Thursday, November 01, 2012

Not dead; just kind of creaky!

I just figured out that I haven't posted in two weeks!  Bad Don!  I haven't been just sitting around though I am awfully good at that.  While my wife was gone I decided to put up a metal shed that we bought an embarrassingly long time ago.  Well, I decided to start putting it up anyway.  The kit came in this large box; the size you have to unpack rather than try to move around.

The first few steps are where you get a nice level surface for the frame and put together some other parts, like rafters, that you’ll need later.  I spent a couple hours each day getting all that done.  Getting the frame perfectly level was a lot like hard work, I must say, but it really paid off because later in the construction we had very little trouble getting things to fit just so.  Then I got to Step 6 in the instructions (of 20 steps).  Let me quote the note preceding Step 6.

“The remainder of the building assembly requires many hours and more than one person.  Do not continue beyond this point if you do not have enough time to complete the assembly today.  A partially assembled building can be severely damaged by light winds.”

I was alone so I needed to stop then once my wife returned to assist/direct me, the wind started.  Grrrr!  I had the individual sheets of metal all set out on the ground divided into piles according to the instructions and couldn’t do anything.  There were 12 different types of panels and 23 other braces, trim strips, brackets, channels and frames.  It wasn’t until Monday of this week that we got calm conditions.  By then a few of the panels had been blown around and a couple had dents even.  But what can you do; just make it happen.  So that’s what we did.

I must say that the idea of completing assembly in a day seemed pretty optimistic; and it sure was!  We worked about 4 hours on Monday; 5 on Tuesday and another 5 on Wednesday.  We finally finished the thing with an extra hour or so this morning.  That’s a total of 15 hours (30 since there were two of us working) in addition to the 6 or 8 I’d already put in. 

So what do we have?  It is a 10’ x 11’ (3.04m x 3.35m) Arrow storage building that mostly just covers our well and the associated parts:  the control box, pressure tank, etc.  There is room for some other things but not a whole bunch.  You can however get all around the well should you need to work on it.  Another part of the reason for such a large building is that the pressure tank is over five feet tall and smaller buildings just weren’t tall enough.  In the end, the fact that we had a couple of dented panels didn’t really matter a lot.  It made fitting the panels a bit more difficult but it wasn’t that bad.   Most of the requirement for a second person was to stabilize the building while the other was putting in a screw or to tighten a bolt that the other person put in.  We managed it ok and we are both in our sixties so it isn’t all about strength.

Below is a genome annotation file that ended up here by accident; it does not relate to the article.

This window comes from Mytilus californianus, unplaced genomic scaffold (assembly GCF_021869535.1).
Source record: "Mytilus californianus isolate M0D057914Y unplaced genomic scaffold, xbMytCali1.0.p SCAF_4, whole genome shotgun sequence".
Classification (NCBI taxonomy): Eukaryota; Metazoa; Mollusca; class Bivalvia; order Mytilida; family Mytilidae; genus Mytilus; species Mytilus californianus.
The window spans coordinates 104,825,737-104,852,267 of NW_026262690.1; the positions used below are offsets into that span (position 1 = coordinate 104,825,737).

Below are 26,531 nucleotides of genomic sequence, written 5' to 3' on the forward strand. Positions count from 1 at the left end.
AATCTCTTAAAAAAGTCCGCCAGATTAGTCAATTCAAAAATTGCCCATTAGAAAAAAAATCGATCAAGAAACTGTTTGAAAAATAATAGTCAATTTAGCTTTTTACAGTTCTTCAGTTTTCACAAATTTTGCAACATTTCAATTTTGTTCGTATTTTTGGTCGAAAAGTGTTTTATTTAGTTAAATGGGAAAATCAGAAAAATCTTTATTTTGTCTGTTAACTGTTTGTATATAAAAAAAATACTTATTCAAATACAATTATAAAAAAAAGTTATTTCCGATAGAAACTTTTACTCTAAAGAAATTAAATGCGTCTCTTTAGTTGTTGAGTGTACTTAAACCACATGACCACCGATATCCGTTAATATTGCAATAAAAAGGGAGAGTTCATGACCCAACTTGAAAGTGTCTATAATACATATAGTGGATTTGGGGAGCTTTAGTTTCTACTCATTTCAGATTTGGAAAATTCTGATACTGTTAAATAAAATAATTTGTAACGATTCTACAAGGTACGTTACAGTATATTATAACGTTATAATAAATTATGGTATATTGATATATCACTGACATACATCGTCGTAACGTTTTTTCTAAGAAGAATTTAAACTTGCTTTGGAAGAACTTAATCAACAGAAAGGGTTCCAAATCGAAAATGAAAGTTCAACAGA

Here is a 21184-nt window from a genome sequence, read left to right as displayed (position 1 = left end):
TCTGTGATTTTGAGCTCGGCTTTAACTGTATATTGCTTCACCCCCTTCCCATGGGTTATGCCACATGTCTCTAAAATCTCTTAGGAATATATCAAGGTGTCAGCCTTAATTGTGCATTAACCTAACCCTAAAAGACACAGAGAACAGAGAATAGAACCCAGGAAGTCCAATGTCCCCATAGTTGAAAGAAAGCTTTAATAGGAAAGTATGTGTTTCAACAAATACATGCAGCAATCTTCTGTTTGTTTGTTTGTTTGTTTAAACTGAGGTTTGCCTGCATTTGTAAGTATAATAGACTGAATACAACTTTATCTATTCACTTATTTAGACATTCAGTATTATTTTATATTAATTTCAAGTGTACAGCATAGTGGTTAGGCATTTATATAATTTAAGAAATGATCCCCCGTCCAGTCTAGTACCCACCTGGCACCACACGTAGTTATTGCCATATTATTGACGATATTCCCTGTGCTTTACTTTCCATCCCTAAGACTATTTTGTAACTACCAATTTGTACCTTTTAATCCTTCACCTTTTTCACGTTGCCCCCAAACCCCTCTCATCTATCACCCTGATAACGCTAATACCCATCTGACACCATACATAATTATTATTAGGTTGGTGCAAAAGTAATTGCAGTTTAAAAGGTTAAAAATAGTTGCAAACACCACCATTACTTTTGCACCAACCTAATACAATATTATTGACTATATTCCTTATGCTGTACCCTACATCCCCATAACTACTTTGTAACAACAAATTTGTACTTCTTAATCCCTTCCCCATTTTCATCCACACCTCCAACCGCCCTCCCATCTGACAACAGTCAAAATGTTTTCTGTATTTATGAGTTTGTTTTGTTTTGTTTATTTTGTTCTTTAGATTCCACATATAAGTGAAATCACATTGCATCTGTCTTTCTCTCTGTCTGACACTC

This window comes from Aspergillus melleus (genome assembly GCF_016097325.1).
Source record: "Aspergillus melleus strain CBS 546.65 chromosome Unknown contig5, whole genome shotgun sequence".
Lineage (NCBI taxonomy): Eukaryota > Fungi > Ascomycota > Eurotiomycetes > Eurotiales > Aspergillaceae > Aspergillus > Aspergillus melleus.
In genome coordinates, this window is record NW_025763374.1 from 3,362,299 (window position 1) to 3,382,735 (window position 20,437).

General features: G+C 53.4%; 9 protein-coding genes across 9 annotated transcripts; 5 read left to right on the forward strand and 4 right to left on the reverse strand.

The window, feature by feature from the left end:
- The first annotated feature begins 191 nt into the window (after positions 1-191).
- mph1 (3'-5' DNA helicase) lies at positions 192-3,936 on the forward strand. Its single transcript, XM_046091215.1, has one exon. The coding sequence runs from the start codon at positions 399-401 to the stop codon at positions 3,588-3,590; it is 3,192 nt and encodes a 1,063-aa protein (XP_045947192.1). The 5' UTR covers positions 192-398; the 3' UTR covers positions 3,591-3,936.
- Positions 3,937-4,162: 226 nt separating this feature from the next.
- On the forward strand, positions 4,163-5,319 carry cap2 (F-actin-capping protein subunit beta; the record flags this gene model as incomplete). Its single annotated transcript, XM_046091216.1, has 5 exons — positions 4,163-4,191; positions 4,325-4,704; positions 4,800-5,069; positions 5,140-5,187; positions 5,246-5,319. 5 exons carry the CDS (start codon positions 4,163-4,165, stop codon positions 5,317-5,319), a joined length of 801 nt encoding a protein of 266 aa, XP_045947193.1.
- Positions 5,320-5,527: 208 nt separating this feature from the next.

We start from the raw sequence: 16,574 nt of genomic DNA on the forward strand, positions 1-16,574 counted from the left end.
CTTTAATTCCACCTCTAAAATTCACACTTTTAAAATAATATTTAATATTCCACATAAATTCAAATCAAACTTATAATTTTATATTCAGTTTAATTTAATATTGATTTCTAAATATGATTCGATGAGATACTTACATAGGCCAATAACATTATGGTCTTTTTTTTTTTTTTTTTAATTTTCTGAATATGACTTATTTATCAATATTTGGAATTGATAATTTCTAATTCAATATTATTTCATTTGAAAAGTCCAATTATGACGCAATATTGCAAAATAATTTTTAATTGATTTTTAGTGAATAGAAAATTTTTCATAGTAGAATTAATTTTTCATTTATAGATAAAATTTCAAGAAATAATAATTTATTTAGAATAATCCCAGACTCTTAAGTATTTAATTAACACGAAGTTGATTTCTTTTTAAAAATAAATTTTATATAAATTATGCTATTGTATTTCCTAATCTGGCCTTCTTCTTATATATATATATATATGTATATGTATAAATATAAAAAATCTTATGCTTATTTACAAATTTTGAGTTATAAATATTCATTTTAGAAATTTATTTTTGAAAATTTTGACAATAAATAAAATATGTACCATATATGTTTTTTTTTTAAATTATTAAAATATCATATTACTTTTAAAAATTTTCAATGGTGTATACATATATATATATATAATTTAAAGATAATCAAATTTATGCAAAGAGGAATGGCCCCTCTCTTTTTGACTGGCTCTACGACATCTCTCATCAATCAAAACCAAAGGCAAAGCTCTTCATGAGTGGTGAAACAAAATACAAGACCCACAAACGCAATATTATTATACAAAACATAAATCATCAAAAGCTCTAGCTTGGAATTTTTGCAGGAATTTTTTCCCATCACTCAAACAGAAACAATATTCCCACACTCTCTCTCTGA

I must say that the kit was complete and the instructions quite good.  We ran out of the little plastic washers near the end but that was about it.  We had extras of the screws, nuts and bolts used.  They did have a habit of saying something like ‘only put one bolt in the beam at this time’ but not saying WHY you were only using one.  There was always a reason that we discovered some way down the line but it was kind if disconcerting to leave things half done hoping to find a finish later.  You also had to be very attentive to the instruction AND the diagrams; one of the reasons we stopped work after 4 or 5 hours was because we were getting tired and making silly mistakes:  like losing track of which end of the door was the top.  Still, I’ve got to say it is a pretty good product and it’s ‘Made in the USA’. 

Photos?  Ah, well, my wife took a few but hasn’t downloaded them yet!  The good news though is that it will make for another post.  LOL  Have a good one!

1 comment:

Croft said...

I am looking forward to the photos. When we moved into this house we needed a shed / workshop. Norma wanted to go the prefab metal route but my dad was a carpenter and said we could build a wood structure in less time and for less money so, with his help, that is what we did.

Every time we walk through a building supplies store, Norma looks at the metal buildings and says, "We could sure use one of those behind the house". I will tell her of your experience.